Alastair Campbell: Was Ed Miliband outperforming David Cameron?
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In these exclusive extracts from his diaries, ALASTAIR CAMPBELL recalls meeting David Cameron's director of communications Craig Oliver. He felt Ed Miliband was outperforming his man.
Friday, May 18
Met Craig Oliver (Cameron's communications director). Jeremy Heywood [cabinet secretary] still hadn’t replied to my complaint re. Cameron [Campbell had accused the PM of seeking to deflect criticism over Coulson by dragging him and Iraq into the debate], though he had promised to yesterday. Craig said he had not meant it to come out like it did. Yeah right.
Craig talked mainly Leveson at first. He said Cameron was doing a lot of preparation. He picked my brains on where I thought Leveson was heading. I felt he was going for statutory then independent regulation. He felt that Rebekah had not been impressive, that Jay had tied her up in relation to this idea that she only reflected what readers wanted.
He thought GB would be the PM most worried, but I felt that was wishful thinking. Cameron Leveson witness on June 14, apparently. He was finding the new mood quite tough. The negativity and the difficulty to get things on their agenda. I said Cameron did too much and he was too day to day. Had to build up ministers.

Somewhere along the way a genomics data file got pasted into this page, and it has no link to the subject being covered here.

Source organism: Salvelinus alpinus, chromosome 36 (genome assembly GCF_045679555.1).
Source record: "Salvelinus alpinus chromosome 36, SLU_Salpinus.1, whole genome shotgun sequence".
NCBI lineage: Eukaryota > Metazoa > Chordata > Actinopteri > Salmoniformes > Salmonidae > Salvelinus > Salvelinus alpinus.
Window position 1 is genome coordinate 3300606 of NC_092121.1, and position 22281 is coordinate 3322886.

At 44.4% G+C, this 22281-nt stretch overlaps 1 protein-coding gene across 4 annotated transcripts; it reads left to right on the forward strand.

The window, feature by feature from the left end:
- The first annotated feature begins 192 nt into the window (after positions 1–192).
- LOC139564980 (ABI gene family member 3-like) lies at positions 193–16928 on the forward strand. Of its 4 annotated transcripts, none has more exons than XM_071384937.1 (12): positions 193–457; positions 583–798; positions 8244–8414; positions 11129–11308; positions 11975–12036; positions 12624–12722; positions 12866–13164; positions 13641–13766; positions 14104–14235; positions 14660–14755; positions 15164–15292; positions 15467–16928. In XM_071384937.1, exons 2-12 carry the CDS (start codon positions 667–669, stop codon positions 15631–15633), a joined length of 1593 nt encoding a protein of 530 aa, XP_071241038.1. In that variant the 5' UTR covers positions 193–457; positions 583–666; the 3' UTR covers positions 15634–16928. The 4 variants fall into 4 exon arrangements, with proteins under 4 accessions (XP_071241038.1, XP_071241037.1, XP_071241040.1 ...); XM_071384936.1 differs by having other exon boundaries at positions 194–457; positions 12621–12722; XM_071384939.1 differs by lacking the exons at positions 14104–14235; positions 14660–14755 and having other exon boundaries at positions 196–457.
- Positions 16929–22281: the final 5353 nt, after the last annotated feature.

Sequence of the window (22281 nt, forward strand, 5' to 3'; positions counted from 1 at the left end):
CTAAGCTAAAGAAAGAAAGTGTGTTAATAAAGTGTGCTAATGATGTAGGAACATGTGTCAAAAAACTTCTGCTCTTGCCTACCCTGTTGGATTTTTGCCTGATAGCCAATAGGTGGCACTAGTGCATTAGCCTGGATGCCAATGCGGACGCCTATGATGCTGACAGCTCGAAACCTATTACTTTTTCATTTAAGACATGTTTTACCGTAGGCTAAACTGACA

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He reckoned Ed was doing better but that Cameron still won on the ‘prime ministerial sniff test’. He had wondered whether Geordie Greig [Evening Standard editor] to edit the Mail on Sunday was a move to make the Mail less vile. I felt it was tactical pre-Leveson.
Monday, June 18
- 1 Brexit stripped me of my Britishness
- 2 Cost of Brexit is already 38 times more than the money set aside for levelling up
- 3 What I learned by avoiding England and the Euros
- 4 Boris Johnson enjoys splendid isolation
- 5 Boris Johnson: The sado-populist prime minister
- 6 The Tories have already lost the culture wars
- 7 Priti Patel - the poster girl for our poisonous politics
- 8 Has something shifted in sado-populist Britain?
- 9 What IS the liberal response to the migrant crisis?
- 10 It's now clear what sovereignty means
TB [Tony Blair] was easily the best of the former PMs at Leveson, really showed an understanding of the issues, and good tone. GB was all smouldering and really unbelievable when it came to claiming he never used the press to undermine TB, or to do others. Major was Major, Cameron was Cameron, hated being challenged.